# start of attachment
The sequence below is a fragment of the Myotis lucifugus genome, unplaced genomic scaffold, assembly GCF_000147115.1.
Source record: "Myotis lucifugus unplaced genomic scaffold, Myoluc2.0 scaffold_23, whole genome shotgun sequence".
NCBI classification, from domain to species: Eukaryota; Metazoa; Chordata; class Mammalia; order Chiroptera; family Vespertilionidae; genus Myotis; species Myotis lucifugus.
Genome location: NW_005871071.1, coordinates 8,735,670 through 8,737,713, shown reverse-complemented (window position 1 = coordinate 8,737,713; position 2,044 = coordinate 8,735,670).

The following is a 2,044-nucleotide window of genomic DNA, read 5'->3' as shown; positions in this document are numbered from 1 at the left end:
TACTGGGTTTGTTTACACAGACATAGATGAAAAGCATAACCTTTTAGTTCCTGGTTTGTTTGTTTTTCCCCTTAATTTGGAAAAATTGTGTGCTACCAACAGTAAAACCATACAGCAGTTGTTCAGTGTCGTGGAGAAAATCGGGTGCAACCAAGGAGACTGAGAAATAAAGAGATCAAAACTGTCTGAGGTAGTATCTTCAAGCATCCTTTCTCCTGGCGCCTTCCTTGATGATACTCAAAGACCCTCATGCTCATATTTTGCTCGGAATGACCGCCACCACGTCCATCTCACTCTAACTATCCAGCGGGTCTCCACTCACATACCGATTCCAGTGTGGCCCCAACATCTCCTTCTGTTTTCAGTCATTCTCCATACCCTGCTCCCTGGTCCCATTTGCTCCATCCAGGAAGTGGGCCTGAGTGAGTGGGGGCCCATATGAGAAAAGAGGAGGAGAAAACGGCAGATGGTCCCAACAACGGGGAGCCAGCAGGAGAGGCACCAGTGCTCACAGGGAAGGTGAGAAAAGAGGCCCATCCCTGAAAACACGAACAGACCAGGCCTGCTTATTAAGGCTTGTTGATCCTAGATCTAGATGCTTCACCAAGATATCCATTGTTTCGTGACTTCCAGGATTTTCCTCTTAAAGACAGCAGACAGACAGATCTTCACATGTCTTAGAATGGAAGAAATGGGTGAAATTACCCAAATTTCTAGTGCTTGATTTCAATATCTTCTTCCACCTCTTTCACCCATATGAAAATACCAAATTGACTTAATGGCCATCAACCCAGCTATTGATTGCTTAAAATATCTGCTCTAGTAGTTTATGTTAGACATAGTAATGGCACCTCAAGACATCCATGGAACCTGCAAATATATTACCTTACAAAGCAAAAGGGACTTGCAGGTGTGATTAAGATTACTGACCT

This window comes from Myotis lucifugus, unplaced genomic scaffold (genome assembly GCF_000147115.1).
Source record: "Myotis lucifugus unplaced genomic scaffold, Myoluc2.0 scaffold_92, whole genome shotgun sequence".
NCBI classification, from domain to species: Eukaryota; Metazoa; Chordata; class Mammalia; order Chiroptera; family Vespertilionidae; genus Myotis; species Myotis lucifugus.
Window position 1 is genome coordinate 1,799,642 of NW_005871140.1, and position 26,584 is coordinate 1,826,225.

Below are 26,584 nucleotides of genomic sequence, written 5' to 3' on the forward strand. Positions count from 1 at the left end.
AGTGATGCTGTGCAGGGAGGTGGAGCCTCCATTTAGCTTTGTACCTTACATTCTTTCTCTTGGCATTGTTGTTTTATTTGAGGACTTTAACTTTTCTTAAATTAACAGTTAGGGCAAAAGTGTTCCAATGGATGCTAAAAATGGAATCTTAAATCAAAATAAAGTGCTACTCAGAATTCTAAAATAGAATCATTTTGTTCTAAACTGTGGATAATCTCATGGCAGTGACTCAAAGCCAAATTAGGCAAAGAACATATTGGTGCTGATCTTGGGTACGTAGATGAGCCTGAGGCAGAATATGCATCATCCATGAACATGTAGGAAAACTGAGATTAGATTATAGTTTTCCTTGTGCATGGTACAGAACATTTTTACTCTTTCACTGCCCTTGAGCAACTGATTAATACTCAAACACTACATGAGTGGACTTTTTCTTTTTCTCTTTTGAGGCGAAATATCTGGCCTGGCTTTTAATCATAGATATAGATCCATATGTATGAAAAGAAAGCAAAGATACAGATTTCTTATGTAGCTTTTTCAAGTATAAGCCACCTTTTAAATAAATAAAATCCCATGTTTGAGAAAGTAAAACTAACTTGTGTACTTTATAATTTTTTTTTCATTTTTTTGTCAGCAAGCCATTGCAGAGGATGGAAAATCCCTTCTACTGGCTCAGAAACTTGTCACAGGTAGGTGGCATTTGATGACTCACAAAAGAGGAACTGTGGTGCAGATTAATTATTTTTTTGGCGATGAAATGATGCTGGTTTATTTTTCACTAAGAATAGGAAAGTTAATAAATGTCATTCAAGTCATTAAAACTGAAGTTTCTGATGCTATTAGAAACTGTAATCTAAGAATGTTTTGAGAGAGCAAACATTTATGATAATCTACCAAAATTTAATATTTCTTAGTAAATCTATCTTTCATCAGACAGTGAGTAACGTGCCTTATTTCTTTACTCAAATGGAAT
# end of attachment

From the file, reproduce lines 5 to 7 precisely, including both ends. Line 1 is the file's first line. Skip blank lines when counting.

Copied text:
The following is a 2,044-nucleotide window of genomic DNA, read 5'->3' as shown; positions in this document are numbered from 1 at the left end:
TACTGGGTTTGTTTACACAGACATAGATGAAAAGCATAACCTTTTAGTTCCTGGTTTGTTTGTTTTTCCCCTTAATTTGGAAAAATTGTGTGCTACCAACAGTAAAACCATACAGCAGTTGTTCAGTGTCGTGGAGAAAATCGGGTGCAACCAAGGAGACTGAGAAATAAAGAGATCAAAACTGTCTGAGGTAGTATCTTCAAGCATCCTTTCTCCTGGCGCCTTCCTTGATGATACTCAAAGACCCTCATGCTCATATTTTGCTCGGAATGACCGCCACCACGTCCATCTCACTCTAACTATCCAGCGGGTCTCCACTCACATACCGATTCCAGTGTGGCCCCAACATCTCCTTCTGTTTTCAGTCATTCTCCATACCCTGCTCCCTGGTCCCATTTGCTCCATCCAGGAAGTGGGCCTGAGTGAGTGGGGGCCCATATGAGAAAAGAGGAGGAGAAAACGGCAGATGGTCCCAACAACGGGGAGCCAGCAGGAGAGGCACCAGTGCTCACAGGGAAGGTGAGAAAAGAGGCCCATCCCTGAAAACACGAACAGACCAGGCCTGCTTATTAAGGCTTGTTGATCCTAGATCTAGATGCTTCACCAAGATATCCATTGTTTCGTGACTTCCAGGATTTTCCTCTTAAAGACAGCAGACAGACAGATCTTCACATGTCTTAGAATGGAAGAAATGGGTGAAATTACCCAAATTTCTAGTGCTTGATTTCAATATCTTCTTCCACCTCTTTCACCCATATGAAAATACCAAATTGACTTAATGGCCATCAACCCAGCTATTGATTGCTTAAAATATCTGCTCTAGTAGTTTATGTTAGACATAGTAATGGCACCTCAAGACATCCATGGAACCTGCAAATATATTACCTTACAAAGCAAAAGGGACTTGCAGGTGTGATTAAGATTACTGACCT

This window comes from Myotis lucifugus, unplaced genomic scaffold (genome assembly GCF_000147115.1).